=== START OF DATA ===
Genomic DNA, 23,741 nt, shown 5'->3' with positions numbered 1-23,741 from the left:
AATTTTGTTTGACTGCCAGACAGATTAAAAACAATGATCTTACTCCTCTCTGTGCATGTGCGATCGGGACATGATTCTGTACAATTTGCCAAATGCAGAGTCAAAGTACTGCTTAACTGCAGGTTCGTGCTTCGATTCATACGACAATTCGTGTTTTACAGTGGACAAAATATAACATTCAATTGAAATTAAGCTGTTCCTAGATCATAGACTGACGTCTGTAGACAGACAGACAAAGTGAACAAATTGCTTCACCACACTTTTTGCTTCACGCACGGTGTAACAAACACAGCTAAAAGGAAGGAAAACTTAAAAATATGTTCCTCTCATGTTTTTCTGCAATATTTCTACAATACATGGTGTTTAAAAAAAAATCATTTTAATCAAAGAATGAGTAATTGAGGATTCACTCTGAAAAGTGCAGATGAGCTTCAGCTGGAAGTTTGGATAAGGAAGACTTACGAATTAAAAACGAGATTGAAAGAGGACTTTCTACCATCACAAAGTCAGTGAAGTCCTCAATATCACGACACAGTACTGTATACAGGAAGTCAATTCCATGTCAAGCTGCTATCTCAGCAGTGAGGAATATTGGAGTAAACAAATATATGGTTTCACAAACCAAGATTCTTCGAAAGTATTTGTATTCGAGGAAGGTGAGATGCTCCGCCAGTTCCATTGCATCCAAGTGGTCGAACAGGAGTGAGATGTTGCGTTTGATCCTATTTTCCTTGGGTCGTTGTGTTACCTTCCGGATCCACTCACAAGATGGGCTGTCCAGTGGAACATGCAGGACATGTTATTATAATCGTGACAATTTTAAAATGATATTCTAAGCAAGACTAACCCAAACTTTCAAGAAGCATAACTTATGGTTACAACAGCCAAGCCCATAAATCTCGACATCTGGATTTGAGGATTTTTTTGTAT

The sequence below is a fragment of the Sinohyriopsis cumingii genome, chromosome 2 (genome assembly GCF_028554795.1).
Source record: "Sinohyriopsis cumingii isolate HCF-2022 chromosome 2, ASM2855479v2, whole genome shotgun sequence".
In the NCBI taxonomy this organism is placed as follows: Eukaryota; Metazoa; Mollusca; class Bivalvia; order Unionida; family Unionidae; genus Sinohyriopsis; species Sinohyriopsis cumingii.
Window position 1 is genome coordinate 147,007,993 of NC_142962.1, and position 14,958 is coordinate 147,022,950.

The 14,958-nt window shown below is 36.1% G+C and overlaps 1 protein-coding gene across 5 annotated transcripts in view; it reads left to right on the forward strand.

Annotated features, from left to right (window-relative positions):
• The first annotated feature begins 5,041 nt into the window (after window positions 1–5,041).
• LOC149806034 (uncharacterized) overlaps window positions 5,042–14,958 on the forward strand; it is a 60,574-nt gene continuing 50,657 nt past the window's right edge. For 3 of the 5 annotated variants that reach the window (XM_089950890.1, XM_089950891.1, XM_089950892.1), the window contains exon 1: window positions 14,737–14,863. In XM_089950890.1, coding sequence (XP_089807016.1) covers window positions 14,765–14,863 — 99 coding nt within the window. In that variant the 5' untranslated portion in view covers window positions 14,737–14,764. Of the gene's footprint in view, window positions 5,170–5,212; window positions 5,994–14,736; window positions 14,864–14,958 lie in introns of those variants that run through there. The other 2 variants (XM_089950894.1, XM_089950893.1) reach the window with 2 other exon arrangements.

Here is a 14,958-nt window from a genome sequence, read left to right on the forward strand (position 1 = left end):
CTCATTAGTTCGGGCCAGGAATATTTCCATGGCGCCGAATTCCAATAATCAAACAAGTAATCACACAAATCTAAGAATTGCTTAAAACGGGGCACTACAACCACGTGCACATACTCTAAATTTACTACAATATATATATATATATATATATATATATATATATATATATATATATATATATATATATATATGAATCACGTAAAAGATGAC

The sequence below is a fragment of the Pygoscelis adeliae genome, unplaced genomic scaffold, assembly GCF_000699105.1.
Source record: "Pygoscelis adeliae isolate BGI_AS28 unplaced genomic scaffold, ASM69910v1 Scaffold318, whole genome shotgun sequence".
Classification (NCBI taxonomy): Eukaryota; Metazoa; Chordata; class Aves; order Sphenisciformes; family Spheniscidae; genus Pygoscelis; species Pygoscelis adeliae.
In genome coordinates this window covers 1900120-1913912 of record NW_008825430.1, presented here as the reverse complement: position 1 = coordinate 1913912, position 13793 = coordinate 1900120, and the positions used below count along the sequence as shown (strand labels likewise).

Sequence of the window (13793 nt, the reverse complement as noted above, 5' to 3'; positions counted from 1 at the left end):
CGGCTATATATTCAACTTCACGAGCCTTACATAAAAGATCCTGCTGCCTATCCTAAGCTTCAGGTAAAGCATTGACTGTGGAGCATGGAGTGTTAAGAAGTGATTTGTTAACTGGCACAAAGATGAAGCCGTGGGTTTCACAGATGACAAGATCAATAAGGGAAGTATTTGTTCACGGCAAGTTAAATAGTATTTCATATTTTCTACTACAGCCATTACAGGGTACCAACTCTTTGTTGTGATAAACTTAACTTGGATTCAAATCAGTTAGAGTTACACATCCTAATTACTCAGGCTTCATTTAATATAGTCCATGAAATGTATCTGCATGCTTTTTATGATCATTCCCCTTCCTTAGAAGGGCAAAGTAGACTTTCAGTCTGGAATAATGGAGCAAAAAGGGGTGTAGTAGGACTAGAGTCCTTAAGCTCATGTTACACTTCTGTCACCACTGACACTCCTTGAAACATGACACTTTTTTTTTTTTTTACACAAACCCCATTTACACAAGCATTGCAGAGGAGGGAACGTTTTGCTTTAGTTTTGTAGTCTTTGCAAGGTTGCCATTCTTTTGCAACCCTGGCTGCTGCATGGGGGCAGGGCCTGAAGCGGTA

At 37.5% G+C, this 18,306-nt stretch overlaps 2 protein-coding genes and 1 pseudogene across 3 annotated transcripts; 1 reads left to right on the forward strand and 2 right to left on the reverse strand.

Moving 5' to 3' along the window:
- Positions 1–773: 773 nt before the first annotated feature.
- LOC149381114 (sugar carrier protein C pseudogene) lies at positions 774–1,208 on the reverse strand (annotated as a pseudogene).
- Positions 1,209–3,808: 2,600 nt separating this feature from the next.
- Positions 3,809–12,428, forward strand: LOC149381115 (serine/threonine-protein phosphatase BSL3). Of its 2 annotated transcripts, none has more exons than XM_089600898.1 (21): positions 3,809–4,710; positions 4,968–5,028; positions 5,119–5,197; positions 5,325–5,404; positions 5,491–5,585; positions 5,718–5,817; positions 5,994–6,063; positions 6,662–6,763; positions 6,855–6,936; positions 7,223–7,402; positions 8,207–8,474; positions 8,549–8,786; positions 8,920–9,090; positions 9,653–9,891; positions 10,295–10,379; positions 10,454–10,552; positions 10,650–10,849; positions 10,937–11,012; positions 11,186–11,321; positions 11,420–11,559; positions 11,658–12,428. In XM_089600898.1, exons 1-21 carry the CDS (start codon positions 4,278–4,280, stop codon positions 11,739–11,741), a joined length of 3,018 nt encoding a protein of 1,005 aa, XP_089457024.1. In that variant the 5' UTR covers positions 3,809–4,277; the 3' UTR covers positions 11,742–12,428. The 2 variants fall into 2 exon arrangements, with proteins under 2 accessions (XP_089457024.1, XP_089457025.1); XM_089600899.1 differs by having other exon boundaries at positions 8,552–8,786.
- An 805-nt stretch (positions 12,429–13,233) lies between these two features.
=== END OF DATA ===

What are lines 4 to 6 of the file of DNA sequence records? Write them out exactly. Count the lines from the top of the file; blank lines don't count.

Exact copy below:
Source record: "Sinohyriopsis cumingii isolate HCF-2022 chromosome 2, ASM2855479v2, whole genome shotgun sequence".
In the NCBI taxonomy this organism is placed as follows: Eukaryota; Metazoa; Mollusca; class Bivalvia; order Unionida; family Unionidae; genus Sinohyriopsis; species Sinohyriopsis cumingii.
Window position 1 is genome coordinate 147,007,993 of NC_142962.1, and position 14,958 is coordinate 147,022,950.